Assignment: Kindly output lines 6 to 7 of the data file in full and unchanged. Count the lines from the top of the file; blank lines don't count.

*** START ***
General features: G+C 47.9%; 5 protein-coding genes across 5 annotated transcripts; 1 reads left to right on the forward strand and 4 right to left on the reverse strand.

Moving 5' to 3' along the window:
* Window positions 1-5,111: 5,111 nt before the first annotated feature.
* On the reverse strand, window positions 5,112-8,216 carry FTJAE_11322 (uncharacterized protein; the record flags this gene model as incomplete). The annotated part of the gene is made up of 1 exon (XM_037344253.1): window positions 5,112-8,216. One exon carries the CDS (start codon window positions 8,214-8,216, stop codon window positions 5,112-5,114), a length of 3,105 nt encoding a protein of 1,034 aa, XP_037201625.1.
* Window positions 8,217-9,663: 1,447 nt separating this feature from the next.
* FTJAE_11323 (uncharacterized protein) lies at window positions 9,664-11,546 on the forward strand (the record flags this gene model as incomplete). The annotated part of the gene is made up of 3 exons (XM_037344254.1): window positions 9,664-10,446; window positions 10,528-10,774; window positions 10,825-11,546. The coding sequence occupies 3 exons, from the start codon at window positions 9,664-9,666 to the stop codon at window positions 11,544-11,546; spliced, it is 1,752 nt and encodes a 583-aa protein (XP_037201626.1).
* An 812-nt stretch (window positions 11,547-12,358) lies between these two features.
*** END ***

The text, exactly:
* FTJAE_11323 (uncharacterized protein) lies at window positions 9,664-11,546 on the forward strand (the record flags this gene model as incomplete). The annotated part of the gene is made up of 3 exons (XM_037344254.1): window positions 9,664-10,446; window positions 10,528-10,774; window positions 10,825-11,546. The coding sequence occupies 3 exons, from the start codon at window positions 9,664-9,666 to the stop codon at window positions 11,544-11,546; spliced, it is 1,752 nt and encodes a 583-aa protein (XP_037201626.1).
* An 812-nt stretch (window positions 11,547-12,358) lies between these two features.